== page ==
Gold: Colorado scores clutch win over Huskies while Cougars cruise in grand fashion
Round 1 of the Pac-12 Tournament had all you could want: Shocking performances from unsung heroes, big wins over bad teams and close wins over good ones and some scintillating hoops in Sin City.
Here’s a look at Wednesday’s Round 1 action from the Pac-12 Tournament…
Cal: What’s next for Fox?
After a 59-42 loss to the 5th-seeded Washington State Cougars dropped his bottom-dwelling Cal Bears to 3-29 on the year, Cal head coach Mark Fox was confronted with the only question on the mind of any Bears fan. What does he think about his job status, which reportedly is in jeopardy?
“I don’t pay any attention to any of it because we try and deal within our program and within our administration in truth, he said. “We try to be very up front and honest and transparent in the challenges that we have and the things that we have to overcome and endure. We understand that there’s an expectation to be successful. We didn’t do that this year. But most people that sit where you’re sitting now never are on the inside. They don’t know the things that you have to deal with that administrators or coaches or players do. So it’s not your fault or people that have that chatter, it’s not their fault that they don’t know. But it comes with the territory. It does. I’m not a young coach anymore. I’ve been through it. So it doesn’t bother me. I know — I’m not saying it’s unfair. Criticism comes with the territory. But I also know what we were going to have to endure here to get this thing back to where it needs to be.”
Colorado: Buffaloes rely on backups to blow past Huskies
The Huskies defeated the Buffaloes twice this year and Colorado was without its No. 2 leading scorer, K.J. Simpson, so of course, in classic Las Vegas fashion, the script was flipped in the very first game of the tournament as the Buffaloes prevailed thanks to one key shot and one key performance.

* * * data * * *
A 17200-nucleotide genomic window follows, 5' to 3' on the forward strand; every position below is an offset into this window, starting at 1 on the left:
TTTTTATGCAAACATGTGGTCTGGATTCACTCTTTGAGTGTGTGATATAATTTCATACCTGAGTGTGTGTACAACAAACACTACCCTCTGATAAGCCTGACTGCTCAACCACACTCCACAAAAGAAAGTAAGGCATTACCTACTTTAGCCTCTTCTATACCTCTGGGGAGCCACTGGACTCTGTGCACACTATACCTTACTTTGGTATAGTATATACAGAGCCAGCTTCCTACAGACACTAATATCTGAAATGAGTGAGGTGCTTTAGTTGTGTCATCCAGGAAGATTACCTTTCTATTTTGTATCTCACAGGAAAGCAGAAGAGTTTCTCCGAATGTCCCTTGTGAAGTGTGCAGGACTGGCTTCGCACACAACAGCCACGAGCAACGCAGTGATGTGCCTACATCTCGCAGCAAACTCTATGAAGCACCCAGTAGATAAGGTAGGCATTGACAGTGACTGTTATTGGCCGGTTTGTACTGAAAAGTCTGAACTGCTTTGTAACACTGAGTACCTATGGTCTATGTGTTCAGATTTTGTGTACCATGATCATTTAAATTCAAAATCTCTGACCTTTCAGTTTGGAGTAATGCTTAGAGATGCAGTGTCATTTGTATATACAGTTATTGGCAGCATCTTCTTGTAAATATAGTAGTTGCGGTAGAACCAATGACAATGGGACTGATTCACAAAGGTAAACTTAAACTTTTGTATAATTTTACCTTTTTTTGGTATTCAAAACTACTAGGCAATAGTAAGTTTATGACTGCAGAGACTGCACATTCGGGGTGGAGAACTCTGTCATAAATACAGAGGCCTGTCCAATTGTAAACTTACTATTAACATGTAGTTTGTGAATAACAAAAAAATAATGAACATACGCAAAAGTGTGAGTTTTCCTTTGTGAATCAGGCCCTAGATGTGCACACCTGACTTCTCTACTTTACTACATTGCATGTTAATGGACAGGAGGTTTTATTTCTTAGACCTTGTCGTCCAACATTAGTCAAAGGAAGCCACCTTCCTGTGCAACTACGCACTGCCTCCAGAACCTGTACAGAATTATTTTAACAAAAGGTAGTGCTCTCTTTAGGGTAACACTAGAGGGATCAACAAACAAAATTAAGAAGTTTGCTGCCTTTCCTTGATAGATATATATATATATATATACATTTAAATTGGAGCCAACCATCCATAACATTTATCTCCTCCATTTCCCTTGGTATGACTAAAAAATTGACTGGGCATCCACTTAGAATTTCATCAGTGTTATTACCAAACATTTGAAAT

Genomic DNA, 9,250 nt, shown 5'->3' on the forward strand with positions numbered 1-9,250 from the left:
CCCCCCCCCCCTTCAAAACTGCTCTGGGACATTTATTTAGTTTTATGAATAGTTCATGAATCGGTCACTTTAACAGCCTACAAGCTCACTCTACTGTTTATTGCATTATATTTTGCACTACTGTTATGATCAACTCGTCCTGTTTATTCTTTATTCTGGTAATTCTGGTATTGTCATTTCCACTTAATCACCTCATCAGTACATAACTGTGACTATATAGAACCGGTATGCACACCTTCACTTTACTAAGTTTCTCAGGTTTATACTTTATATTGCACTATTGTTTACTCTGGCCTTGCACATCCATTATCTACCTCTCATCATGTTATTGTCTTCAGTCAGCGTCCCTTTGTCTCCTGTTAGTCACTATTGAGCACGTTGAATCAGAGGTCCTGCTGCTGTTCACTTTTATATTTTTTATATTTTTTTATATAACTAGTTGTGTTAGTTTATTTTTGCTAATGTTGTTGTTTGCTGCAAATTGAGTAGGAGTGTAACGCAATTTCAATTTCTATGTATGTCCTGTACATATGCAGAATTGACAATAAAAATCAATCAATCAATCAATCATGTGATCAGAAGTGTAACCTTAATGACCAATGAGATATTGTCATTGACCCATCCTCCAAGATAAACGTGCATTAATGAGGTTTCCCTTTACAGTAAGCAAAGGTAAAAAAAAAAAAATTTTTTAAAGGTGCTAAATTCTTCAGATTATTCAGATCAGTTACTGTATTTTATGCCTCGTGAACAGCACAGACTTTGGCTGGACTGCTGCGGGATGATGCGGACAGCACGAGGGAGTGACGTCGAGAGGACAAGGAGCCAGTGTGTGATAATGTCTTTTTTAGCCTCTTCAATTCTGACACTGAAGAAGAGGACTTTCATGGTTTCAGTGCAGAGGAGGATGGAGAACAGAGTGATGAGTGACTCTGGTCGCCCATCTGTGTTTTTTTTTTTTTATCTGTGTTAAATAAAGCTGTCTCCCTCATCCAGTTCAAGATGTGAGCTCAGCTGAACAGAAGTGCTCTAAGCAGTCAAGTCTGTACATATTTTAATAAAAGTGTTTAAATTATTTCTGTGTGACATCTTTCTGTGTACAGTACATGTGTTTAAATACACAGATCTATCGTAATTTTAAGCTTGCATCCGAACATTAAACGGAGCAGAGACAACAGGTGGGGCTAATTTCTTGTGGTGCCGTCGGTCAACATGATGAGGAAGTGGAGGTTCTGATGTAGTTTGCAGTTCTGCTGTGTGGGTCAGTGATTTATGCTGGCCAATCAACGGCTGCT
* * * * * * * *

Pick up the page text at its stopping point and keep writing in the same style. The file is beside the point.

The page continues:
First, the shot: Luke O’Brien, who started the year averaging fewer than 20 minutes per game before nearly doubling that late in the year, matched a season-high with 13 points, no three more important than a tie-breaking triple with just more than a minute to play. O’Brien’s three broke a 66-66 stalemate and gave the Buffaloes a lead they would not surrender as Washington made just one more field goal the rest of the way.
Now, the performance: Julian Hammond III, filling in for Simpson — who is stricken with mono — had a career-high 21 points after sliding into the starting lineup.
“Luke’s become a really integral part of this team and this rotation, especially with the injuries that we’ve had, J’Vonne Hadley’s to be specific,” Colorado coach Tad Boyle said. “His energy, his rebounding, his offensive rebounding, I think it’s a little bit contagious too because Luke brings it and I think his teammates appreciate him for that. I know I certainly do. He’s made a great strides.
Sometimes injuries, you can always look at it as a negative, but you can also look at it as a positive. So the injury to J’Vonne Hadley was a negative, but it was a positive for Luke. The injury or the illness that K.J. had was a negative for K.J., but it was a positive for Julian. So you always, I would say, again, next man up, you got to use it and look at the silver lining. The silver lining is opportunities are there for other people. Luke has made a tremendous stride in his game and he’s become a really, really important part of this team and our success down the stretch.”
Stanford: Cardinal get rubber match-up against Wildcats